NEW YORK CITY — The city has paid $300,000 to the family of a now-deceased Rikers inmate who was left paralyzed from the waist down after doctors there failed to administer antibiotics for a severe fungal infection, according to court documents.
Jose Ferrer was incarcerated at Rikers Island in August 2008 for failing to complete a drug treatment program, according to court documents. Though he told Rikers staff he had been taking medication for an infection before he was incarcerated, they and doctors at Bellevue Hospital failed to administer antibiotics to him — allowing his infection to spread to his lumbar spine where it formed an abscess, court papers say.
"This infection was a fungal infection and they didn't diagnose it," Mitchell Shapiro, Ferrer's lawyer, told DNAinfo New York. "By the time they did it had spread too far."
Ferrer was brought to Bellevue for a scan but was returned to Rikers without having been properly treated, court papers say. A doctor said he should be tested for a fungal infection at that time time, Shapiro said, but he was not.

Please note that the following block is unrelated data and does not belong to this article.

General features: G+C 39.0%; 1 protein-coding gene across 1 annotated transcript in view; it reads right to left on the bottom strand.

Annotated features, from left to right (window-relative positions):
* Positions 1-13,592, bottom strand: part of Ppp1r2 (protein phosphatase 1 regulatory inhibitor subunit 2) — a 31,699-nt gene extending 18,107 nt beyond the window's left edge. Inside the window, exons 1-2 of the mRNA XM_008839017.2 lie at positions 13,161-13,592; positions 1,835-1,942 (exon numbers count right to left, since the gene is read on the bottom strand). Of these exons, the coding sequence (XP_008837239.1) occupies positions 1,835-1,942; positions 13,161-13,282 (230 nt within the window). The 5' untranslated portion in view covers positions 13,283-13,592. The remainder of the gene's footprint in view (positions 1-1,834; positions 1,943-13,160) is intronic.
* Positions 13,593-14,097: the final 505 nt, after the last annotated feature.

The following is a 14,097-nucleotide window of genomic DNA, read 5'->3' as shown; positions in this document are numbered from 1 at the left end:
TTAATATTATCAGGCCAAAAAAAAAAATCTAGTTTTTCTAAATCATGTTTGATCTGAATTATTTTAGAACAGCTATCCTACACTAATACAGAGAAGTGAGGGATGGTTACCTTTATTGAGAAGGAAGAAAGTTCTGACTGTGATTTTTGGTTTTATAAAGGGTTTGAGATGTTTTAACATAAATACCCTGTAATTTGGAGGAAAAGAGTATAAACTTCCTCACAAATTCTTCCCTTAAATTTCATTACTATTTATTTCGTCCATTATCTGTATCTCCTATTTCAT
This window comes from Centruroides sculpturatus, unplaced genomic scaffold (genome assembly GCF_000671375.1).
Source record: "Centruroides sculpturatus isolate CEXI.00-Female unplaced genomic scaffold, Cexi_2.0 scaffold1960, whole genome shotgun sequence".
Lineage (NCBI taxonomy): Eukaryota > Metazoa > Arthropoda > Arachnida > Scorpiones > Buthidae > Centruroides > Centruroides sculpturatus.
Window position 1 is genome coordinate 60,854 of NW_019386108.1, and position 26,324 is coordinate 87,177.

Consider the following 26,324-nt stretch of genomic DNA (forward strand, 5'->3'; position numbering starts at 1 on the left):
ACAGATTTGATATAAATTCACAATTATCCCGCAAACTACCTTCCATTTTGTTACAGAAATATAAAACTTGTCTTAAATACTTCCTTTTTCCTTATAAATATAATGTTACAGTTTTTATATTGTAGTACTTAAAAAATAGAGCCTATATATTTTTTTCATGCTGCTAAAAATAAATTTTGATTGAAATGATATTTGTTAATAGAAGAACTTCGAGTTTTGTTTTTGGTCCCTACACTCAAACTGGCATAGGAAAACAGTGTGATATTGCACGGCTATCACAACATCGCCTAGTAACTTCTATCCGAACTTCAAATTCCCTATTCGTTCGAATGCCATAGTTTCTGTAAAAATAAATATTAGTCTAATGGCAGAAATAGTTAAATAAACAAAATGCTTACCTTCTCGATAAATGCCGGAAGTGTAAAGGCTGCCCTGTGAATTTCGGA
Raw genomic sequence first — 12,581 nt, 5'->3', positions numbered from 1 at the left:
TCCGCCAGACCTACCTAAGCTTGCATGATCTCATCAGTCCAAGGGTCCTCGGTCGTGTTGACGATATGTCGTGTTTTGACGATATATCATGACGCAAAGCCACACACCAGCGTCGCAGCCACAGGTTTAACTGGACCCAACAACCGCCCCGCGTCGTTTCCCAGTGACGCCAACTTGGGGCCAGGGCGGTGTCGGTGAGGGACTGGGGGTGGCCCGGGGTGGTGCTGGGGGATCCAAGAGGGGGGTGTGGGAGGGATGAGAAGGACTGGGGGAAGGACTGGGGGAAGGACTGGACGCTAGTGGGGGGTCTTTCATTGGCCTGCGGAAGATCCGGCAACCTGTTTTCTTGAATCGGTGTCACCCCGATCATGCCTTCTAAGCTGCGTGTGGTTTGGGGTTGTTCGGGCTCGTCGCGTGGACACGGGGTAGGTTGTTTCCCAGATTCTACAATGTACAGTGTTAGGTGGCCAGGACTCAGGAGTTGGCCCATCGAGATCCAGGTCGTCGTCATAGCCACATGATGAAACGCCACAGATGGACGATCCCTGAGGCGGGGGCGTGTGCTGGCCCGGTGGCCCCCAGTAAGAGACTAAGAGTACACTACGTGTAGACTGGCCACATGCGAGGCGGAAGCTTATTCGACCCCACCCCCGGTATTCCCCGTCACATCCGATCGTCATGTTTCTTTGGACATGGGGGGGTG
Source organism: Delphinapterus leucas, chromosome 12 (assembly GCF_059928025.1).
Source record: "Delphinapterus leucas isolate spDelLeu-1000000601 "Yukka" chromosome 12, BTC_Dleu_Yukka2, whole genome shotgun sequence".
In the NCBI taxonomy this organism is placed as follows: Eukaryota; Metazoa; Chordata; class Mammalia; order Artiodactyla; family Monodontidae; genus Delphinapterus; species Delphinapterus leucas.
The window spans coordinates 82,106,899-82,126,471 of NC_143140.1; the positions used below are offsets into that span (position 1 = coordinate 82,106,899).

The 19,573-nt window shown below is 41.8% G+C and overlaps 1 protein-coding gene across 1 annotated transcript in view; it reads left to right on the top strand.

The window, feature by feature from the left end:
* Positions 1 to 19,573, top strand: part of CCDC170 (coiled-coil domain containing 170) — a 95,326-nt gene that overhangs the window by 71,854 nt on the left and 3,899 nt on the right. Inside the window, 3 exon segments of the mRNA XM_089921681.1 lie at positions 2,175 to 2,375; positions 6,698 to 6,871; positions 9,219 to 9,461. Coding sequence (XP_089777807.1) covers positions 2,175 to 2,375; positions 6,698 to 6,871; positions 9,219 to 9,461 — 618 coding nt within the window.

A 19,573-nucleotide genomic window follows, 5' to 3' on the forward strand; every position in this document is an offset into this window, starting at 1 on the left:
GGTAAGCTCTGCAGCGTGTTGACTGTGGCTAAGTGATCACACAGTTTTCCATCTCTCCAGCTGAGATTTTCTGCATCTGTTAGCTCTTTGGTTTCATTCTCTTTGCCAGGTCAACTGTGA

"He was screaming in pain at Rikers, 'My back, my back," Shapiro said.
By November, Ferrer had begun to suffer paralysis in his lower extremities. He was brought back to Bellevue and given surgery for the fungal infection, which had spread to his lumbar spine, according to court documents. He stayed at Bellevue through February 2009 and was transferred to the Coler-Goldwater Nursing Home, where he lived until 2010, according to court documents.
"Although he walked in to Rikers on his own two feet, he never walked again," Shapiro said.
Ferrer died in 2010 at the age of 47 after a fall from his wheelchair and ongoing infections, according to his death certificate. Ferrer's son, now 10 years old, will receive the settlement in a trust after legal fees, his lawyer said.
A spokesman for the city's Law Department said that though there were allegations of failings at Rikers, where healthcare is overseen by the Health Department, the city Health and Hospitals Corporation would pay to settle the claim.
In letter dated February 6, HHC offered $300,000 to settle Ferrer's claim, according to court documents.
HHC, DOC and Corizon, the private company that administers health care in city jails, did not respond to a request for comment. The Department of Health referred DNAinfo New York to the law department for comment. But Shapiro said both Rikers medical care, overseen by the city's health department, and Bellevue were to blame.
"The fact that Rikers didn't pay doesn't mean they didn't screw up," Shapiro said, adding that they did not name Corizon, Rikers' troubled medical provider, in the lawsuit.
As DNAinfo reported, the city has indemnified Corizon and pays out for medical failings at Rikers for which they are found culpable.